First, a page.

The Representation Of COVID-19 In Film And TV

Sarah Harris

The COVID-19 pandemic emerged from the unknown and changed our lives unexpectedly, leading us to turn to films and shows for comfort. Sarah Harris shares how it has been represented in entertainment. 

When the COVID-19 pandemic first began to impact the UK, the entire nation was glued to their television screens in anticipation of new announcements. Instead of EastEnders, families would spend their evenings watching the news and praying that the daily rate of COVID-related mortalities had reduced. But after a few months of watching, the news and information became repetitive. Hence, we found comfort in our favourite shows and films.

From Bridgerton to The Queens Gambit, we held on to any distraction that was thrown our way. Submerging ourselves in alternate realities allowed us to forget the despair that we were experiencing and, for just a little while, it provided a sense of normality. Yet, what about the shows that had ongoing storylines taking place in the modern-day? Would producers and directors include the events of COVID-19 in their scripts? And more importantly, was this a good idea?

This seemed like it would result in the loss of several loyal fans

After all, we turn to our screens to escape. To be reminded of reality – when all we want is to spend a little time with our favourite fictional characters – somewhat defeated the whole purpose of this.

When Greys Anatomy, a show that I have long been a fan of, announced that they would include the coronavirus in their storyline, I was skeptical. This was a show that was already overflowing with more medical trauma and tales of loss than I could count, and, to add more to this, seemed like it would result in the loss of several loyal fans.

Instead, the show created a powerful dialogue around a topic that is affecting everyone in a different way. It’s often easy to find yourself dwelling on your own personal issues and end up basking in self-pity, but Grey’s Anatomy taught me the true realities of this pandemic on the medical community. Although the media has allowed us to gain a slight glimpse into the lives of front-line workers who have so bravely been risking their lives for the sake of their patients, it was difficult to place ourselves in their shoes. Beloved characters, like doctors Meredith Grey and Miranda Bailey, allowed us to understand the emotions and thoughts running through these healthcare workers’ minds.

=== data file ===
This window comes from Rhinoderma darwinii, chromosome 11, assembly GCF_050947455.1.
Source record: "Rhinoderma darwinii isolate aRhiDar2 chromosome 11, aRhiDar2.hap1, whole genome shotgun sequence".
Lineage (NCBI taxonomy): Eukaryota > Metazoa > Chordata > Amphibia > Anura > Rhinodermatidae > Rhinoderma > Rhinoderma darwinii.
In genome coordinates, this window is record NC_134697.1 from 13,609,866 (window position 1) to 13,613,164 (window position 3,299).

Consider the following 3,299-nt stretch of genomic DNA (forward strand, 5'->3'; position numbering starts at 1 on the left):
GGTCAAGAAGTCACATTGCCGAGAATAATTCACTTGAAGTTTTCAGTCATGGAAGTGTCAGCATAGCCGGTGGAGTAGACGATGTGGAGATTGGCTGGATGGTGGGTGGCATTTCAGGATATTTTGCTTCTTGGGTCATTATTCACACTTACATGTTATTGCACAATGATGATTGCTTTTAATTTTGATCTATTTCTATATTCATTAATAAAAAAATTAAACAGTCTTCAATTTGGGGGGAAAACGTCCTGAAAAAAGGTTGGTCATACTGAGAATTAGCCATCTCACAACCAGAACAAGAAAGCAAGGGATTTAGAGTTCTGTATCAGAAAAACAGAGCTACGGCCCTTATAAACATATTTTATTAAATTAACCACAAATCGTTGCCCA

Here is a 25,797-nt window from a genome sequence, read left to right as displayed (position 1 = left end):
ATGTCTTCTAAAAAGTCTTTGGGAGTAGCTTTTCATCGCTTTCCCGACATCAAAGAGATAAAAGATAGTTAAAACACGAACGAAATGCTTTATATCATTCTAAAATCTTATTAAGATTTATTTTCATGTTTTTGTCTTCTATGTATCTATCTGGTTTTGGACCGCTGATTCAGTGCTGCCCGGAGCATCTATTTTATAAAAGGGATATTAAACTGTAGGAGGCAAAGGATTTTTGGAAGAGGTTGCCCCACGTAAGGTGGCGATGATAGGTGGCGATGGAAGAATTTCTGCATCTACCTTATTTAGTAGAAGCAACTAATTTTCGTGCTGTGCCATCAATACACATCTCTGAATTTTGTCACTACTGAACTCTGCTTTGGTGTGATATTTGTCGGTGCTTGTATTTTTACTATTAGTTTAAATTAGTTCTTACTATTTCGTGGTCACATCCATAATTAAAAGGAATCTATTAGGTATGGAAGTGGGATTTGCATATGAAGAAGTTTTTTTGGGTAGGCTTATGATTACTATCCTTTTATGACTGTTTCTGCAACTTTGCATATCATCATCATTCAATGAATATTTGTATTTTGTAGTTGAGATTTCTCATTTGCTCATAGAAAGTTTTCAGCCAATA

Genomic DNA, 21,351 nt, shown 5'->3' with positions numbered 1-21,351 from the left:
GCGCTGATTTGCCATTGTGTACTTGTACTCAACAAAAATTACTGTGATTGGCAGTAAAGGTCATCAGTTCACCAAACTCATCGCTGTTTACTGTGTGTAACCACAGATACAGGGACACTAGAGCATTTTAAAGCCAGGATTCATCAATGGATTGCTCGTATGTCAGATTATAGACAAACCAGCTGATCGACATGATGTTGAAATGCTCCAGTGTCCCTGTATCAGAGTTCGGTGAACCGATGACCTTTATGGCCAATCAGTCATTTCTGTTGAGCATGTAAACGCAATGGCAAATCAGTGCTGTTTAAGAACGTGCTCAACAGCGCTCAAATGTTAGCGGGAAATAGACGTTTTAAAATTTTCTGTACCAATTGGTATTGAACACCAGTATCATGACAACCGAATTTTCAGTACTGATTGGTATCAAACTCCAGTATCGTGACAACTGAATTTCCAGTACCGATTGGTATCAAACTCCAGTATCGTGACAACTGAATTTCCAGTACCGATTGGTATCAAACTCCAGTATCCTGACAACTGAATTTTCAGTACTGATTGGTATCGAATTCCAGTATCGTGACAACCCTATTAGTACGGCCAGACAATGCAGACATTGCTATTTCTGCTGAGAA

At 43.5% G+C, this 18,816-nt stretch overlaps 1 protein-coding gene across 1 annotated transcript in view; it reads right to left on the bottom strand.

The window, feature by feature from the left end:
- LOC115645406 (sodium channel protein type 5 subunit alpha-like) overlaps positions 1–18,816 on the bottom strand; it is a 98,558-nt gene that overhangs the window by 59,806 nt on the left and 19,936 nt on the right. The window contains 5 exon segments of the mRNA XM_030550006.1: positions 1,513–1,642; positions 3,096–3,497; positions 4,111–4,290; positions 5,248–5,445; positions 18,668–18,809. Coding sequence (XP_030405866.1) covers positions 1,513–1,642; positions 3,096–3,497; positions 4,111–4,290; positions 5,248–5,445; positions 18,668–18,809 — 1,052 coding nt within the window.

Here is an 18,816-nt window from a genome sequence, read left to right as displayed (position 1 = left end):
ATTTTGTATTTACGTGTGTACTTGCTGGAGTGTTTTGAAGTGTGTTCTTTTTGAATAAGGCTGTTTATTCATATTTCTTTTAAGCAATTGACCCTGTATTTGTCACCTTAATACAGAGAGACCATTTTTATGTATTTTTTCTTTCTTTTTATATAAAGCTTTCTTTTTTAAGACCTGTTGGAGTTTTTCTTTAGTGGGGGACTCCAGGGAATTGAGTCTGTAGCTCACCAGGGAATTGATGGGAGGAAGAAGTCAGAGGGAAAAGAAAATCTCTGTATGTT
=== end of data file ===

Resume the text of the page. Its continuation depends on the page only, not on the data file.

It’s not just medical shows that are representing the realities of COVID-19. Hit NBC show, This Is Us, covered a number of issues surrounding the pandemic, including but not limited to loneliness and not being able to see your family in difficult times. One particular episode told us the tale of Nasir Ahmed, the computer scientist whose data compression algorithm eventually went on to play a huge role in the creation of video chats and without whom, millions of people all over the world wouldn’t be able to connect with their loved ones during the pandemic.

But not all of these representations of COVID-19 are accurate. The Amazon Original film, Songbird, starring KJ Apa, faced heavy criticism. The sci-fi thriller followed the stories of several characters living in the year 2024, where the newest strain of coronavirus had mutated into COVID-23. The severity of the virus had led to the deaths of millions and as such, the world was subjected to permanent isolation, with citizens being required to take daily temperature checks on their smartphones. Those infected were forced into concentration camps and stripped of their basic human rights.

Thousands of critics argued that the premise and release of the film would spark unnecessary fear and misunderstanding. Given how much of that we already had, we didn’t need more. If this film had been released pre-COVID-19 and hadn’t been so awfully produced, it would have had the potential to be a semi-decent film. However, the release of this after the deaths of thousands of people and when the world was already shaken up enough seemed insensitive and pointless.

I’m not against using COVID-19 in storylines, but I strongly believe it should only be done with a positive intended outcome. Both Greys Anatomy and This Is Us – and I’m sure many other shows – successfully managed to tie the pandemic into their current storylines and also raised awareness on positive topics and issues. But films like Songbird were made with the purpose of entertainment and, given the devastation it’s caused, COVID-19 is anything but entertaining. It’s important for the film and TV industry to remember that.

Sarah Harris

Featured Image courtesy of   Luis Melendez via Unsplash. Image use license found here. No changes made to this image.

In article trailers courtesy of STXfilms and TV Promos and via Youtube.

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EntertainmentFilm & TV

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